Houston, We Have a Problem

Accessing health care in Georgia is usually not a problem, especially if you have health insurance.

Bigger government. Tax the rich. Tax health insurance premiums. Tax liquor. Tax snack food. Tax tobacco.

All in the name of free health care for everyone.

Sounds wonderful.

At least to some.

According to the Dallas News, it appears there is a hitch in Obamaman’s lofty plans.

Since 1997, U.S. medical school graduates in family medicine and general internal medicine programs have fallen by nearly 50 percent, according to the American Academy of Family Physicians.

This doesn’t bode well when you want to throw 46 million new folks into the mix who suddenly have free health care and plan on using it.

Six-figure medical school debt, the desire for a better lifestyle and regular work hours persuade an increasing number of students to specialize.

“I work 65 hours a week,” (family physician) Walton said. “If I worked 55 hours I wouldn’t make any money.”

Walton, who sees 23 patients a day, said much of his time is spent away from patients studying their medical records for better care and handling business-related matters.

And so many think docs have an easy life.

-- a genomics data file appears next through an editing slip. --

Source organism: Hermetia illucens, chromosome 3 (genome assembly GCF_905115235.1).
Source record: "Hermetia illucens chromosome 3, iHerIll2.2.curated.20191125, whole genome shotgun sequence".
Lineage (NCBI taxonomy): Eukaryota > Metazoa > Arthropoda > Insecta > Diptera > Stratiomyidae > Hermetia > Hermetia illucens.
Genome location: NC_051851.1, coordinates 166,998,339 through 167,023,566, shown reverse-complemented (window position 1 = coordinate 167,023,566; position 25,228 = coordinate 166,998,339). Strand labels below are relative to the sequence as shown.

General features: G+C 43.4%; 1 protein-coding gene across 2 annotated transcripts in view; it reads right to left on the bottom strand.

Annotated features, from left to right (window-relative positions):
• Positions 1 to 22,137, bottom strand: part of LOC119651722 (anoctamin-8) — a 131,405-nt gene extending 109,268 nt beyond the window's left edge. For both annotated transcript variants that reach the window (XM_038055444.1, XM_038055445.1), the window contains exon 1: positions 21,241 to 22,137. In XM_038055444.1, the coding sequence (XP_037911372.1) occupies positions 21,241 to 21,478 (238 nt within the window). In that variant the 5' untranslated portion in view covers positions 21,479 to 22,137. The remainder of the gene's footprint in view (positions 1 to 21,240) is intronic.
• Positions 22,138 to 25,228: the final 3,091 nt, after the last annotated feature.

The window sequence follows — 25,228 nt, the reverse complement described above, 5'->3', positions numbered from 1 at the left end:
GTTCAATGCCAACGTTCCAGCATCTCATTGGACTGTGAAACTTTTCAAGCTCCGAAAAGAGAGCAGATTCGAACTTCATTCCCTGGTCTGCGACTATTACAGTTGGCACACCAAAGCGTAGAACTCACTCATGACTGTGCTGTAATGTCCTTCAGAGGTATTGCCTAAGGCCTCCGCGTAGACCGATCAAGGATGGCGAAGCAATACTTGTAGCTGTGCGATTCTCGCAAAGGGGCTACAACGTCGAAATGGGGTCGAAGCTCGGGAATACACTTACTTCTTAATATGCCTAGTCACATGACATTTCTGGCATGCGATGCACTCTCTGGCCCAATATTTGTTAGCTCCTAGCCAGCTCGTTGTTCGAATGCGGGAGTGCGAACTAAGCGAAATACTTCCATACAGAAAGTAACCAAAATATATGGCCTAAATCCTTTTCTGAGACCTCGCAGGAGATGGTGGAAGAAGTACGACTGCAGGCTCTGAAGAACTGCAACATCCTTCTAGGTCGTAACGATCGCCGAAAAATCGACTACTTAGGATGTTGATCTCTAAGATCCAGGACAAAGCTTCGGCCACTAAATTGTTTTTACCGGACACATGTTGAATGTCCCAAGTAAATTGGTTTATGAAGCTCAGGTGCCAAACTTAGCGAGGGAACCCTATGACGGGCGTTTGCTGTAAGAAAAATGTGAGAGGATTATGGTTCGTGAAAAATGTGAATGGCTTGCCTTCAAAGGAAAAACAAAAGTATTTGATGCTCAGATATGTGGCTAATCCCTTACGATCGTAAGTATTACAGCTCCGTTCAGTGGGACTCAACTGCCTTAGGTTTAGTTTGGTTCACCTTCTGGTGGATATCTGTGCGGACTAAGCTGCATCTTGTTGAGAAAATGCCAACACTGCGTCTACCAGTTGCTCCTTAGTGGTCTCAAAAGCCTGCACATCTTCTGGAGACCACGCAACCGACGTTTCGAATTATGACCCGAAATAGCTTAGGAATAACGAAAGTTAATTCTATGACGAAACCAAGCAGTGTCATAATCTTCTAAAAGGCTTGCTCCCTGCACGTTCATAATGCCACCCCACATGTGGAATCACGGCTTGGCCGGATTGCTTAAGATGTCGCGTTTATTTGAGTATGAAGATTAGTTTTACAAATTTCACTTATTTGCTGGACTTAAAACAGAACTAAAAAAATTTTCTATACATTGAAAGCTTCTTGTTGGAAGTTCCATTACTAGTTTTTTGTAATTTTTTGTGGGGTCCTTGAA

According to Merritt, Hawkins and Associates (a Texas physician placement firm) the average PCP (primary care physician) earns $171,000.

At least they will be part of the middle class who won’t see their taxes increase under the Obama administration.

General practitioners tend to see a larger percentage of Medicaid patients, requiring more paperwork for reimbursements. North Texas physicians have reported that in many cases Medicaid, the government health plan for the poor, reimburses only 40 percent of what private insurers will pay.

The state Legislature in May approved a $2.5 billion increase in general revenue funds to cover Medicaid’s projected cost increases and caseload growth, but no money was allocated for payment rate increases for physicians or dentists.

More work for less pay. That’s the way the government likes to do things.

“I don’t see where all these people are going to get their primary care,” Buck said. “There aren’t enough of us in the pipeline. Everyone won’t have a chance to be able to look at a doctor in the face.”

Free health care for everyone does not guarantee access to health care.

If you don’t want to wait on that public option, you can buy health insurance in Georgia without selling the farm.

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